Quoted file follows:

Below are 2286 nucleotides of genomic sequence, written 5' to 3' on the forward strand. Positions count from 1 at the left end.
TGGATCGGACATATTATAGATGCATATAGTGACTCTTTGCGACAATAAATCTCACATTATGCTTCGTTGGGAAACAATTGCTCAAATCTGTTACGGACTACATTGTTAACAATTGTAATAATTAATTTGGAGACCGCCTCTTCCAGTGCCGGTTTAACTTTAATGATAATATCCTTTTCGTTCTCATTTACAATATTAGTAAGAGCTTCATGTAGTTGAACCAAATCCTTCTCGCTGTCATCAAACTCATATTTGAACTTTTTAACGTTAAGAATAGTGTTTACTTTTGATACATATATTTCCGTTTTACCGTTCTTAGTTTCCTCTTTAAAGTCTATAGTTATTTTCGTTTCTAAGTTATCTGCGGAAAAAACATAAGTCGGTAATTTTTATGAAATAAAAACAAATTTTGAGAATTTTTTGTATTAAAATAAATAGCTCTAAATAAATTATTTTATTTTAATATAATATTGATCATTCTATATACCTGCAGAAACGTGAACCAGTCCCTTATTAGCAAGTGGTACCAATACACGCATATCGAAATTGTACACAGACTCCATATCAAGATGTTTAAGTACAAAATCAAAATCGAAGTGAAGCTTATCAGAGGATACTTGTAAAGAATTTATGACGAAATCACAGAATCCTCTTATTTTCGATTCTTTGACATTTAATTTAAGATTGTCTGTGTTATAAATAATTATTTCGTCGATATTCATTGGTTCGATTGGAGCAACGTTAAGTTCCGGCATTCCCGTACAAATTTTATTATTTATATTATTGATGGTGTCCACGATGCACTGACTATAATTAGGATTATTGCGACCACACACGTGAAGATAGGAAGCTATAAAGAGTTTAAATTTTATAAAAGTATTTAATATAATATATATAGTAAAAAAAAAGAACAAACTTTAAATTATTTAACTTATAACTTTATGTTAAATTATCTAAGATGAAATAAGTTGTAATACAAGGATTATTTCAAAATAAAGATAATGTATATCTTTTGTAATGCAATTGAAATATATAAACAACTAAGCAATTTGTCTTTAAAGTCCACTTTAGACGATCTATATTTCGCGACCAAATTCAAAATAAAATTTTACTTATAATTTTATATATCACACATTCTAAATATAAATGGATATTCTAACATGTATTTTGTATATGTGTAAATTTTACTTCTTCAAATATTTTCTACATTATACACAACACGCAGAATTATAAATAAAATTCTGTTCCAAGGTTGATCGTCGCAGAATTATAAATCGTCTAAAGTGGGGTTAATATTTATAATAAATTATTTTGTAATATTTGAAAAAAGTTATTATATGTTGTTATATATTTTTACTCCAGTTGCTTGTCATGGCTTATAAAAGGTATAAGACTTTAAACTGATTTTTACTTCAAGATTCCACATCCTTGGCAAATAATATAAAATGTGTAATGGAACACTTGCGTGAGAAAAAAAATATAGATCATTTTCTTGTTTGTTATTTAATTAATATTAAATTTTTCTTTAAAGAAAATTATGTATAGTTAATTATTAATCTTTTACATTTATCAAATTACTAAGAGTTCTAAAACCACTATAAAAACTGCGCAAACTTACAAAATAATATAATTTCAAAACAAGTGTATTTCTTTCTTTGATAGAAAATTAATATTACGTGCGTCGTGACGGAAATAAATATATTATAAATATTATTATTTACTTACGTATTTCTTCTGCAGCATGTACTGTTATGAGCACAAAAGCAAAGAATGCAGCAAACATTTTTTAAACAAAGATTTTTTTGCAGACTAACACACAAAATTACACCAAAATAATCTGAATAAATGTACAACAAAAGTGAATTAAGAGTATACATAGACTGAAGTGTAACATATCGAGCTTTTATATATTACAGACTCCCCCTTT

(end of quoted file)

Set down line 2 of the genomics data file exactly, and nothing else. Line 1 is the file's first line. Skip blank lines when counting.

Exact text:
TGGATCGGACATATTATAGATGCATATAGTGACTCTTTGCGACAATAAATCTCACATTATGCTTCGTTGGGAAACAATTGCTCAAATCTGTTACGGACTACATTGTTAACAATTGTAATAATTAATTTGGAGACCGCCTCTTCCAGTGCCGGTTTAACTTTAATGATAATATCCTTTTCGTTCTCATTTACAATATTAGTAAGAGCTTCATGTAGTTGAACCAAATCCTTCTCGCTGTCATCAAACTCATATTTGAACTTTTTAACGTTAAGAATAGTGTTTACTTTTGATACATATATTTCCGTTTTACCGTTCTTAGTTTCCTCTTTAAAGTCTATAGTTATTTTCGTTTCTAAGTTATCTGCGGAAAAAACATAAGTCGGTAATTTTTATGAAATAAAAACAAATTTTGAGAATTTTTTGTATTAAAATAAATAGCTCTAAATAAATTATTTTATTTTAATATAATATTGATCATTCTATATACCTGCAGAAACGTGAACCAGTCCCTTATTAGCAAGTGGTACCAATACACGCATATCGAAATTGTACACAGACTCCATATCAAGATGTTTAAGTACAAAATCAAAATCGAAGTGAAGCTTATCAGAGGATACTTGTAAAGAATTTATGACGAAATCACAGAATCCTCTTATTTTCGATTCTTTGACATTTAATTTAAGATTGTCTGTGTTATAAATAATTATTTCGTCGATATTCATTGGTTCGATTGGAGCAACGTTAAGTTCCGGCATTCCCGTACAAATTTTATTATTTATATTATTGATGGTGTCCACGATGCACTGACTATAATTAGGATTATTGCGACCACACACGTGAAGATAGGAAGCTATAAAGAGTTTAAATTTTATAAAAGTATTTAATATAATATATATAGTAAAAAAAAAGAACAAACTTTAAATTATTTAACTTATAACTTTATGTTAAATTATCTAAGATGAAATAAGTTGTAATACAAGGATTATTTCAAAATAAAGATAATGTATATCTTTTGTAATGCAATTGAAATATATAAACAACTAAGCAATTTGTCTTTAAAGTCCACTTTAGACGATCTATATTTCGCGACCAAATTCAAAATAAAATTTTACTTATAATTTTATATATCACACATTCTAAATATAAATGGATATTCTAACATGTATTTTGTATATGTGTAAATTTTACTTCTTCAAATATTTTCTACATTATACACAACACGCAGAATTATAAATAAAATTCTGTTCCAAGGTTGATCGTCGCAGAATTATAAATCGTCTAAAGTGGGGTTAATATTTATAATAAATTATTTTGTAATATTTGAAAAAAGTTATTATATGTTGTTATATATTTTTACTCCAGTTGCTTGTCATGGCTTATAAAAGGTATAAGACTTTAAACTGATTTTTACTTCAAGATTCCACATCCTTGGCAAATAATATAAAATGTGTAATGGAACACTTGCGTGAGAAAAAAAATATAGATCATTTTCTTGTTTGTTATTTAATTAATATTAAATTTTTCTTTAAAGAAAATTATGTATAGTTAATTATTAATCTTTTACATTTATCAAATTACTAAGAGTTCTAAAACCACTATAAAAACTGCGCAAACTTACAAAATAATATAATTTCAAAACAAGTGTATTTCTTTCTTTGATAGAAAATTAATATTACGTGCGTCGTGACGGAAATAAATATATTATAAATATTATTATTTACTTACGTATTTCTTCTGCAGCATGTACTGTTATGAGCACAAAAGCAAAGAATGCAGCAAACATTTTTTAAACAAAGATTTTTTTGCAGACTAACACACAAAATTACACCAAAATAATCTGAATAAATGTACAACAAAAGTGAATTAAGAGTATACATAGACTGAAGTGTAACATATCGAGCTTTTATATATTACAGACTCCCCCTTT